A Model of Stimulus-Specific Neural Assemblies in the Insect Antennal Lobe

Dominique Martinez, Noelia Montejo, Karl J. Friston
2008 PLoS Computational Biology  
It has been proposed that synchronized neural assemblies in the antennal lobe of insects encode the identity of olfactory stimuli. In response to an odor, some projection neurons exhibit synchronous firing, phase-locked to the oscillations of the field potential, whereas others do not. Experimental data indicate that neural synchronization and field oscillations are induced by fast GABA A -type inhibition, but it remains unclear how desynchronization occurs. We hypothesize that slow inhibition
more » ... lays a key role in desynchronizing projection neurons. Because synaptic noise is believed to be the dominant factor that limits neuronal reliability, we consider a computational model of the antennal lobe in which a population of oscillatory neurons interact through unreliable GABA A and GABA B inhibitory synapses. From theoretical analysis and extensive computer simulations, we show that transmission failures at slow GABA B synapses make the neural response unpredictable. Depending on the balance between GABA A and GABA B inputs, particular neurons may either synchronize or desynchronize. These findings suggest a wiring scheme that triggers stimulus-specific synchronized assemblies. Inhibitory connections are set by Hebbian learning and selectively activated by stimulus patterns to form a spiking associative memory whose storage capacity is comparable to that of classical binary-coded models. We conclude that fast inhibition acts in concert with slow inhibition to reformat the glomerular input into odor-specific synchronized neural assemblies.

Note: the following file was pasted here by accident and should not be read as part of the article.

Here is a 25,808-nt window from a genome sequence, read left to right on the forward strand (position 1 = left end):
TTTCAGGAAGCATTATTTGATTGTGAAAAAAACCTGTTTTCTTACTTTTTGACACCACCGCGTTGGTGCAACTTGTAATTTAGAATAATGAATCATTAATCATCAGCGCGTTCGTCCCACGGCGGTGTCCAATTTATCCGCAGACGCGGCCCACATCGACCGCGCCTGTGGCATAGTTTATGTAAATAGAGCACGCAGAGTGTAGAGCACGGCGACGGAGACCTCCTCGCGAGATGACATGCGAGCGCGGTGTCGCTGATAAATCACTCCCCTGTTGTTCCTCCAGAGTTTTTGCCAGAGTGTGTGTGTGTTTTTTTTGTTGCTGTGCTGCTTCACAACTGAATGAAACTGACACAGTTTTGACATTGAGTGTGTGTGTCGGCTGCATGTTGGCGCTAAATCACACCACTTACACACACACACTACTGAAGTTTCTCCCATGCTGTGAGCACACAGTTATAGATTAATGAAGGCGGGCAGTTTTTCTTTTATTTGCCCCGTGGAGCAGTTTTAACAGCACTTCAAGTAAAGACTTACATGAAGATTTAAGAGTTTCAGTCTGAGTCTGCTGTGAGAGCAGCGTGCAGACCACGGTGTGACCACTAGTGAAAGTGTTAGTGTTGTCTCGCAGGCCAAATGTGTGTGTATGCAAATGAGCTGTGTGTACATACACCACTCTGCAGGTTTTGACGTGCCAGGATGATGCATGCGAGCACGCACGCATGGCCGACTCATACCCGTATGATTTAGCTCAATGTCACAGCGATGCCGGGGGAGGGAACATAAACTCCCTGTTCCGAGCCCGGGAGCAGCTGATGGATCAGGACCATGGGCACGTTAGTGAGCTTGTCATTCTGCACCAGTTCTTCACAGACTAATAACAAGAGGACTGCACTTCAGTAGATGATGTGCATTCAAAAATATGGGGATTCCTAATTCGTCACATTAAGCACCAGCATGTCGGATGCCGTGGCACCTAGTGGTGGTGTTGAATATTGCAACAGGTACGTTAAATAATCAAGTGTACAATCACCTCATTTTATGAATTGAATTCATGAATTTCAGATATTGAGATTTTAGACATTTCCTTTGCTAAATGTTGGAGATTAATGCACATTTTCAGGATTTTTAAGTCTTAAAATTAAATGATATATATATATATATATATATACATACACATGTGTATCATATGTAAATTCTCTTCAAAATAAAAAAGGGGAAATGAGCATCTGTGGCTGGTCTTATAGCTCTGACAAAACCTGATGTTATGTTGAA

doi:10.1371/journal.pcbi.1000139 pmid:18795147 pmcid:PMC2536510 fatcat:aswgpxv7drasbk53ecjtq3dnuu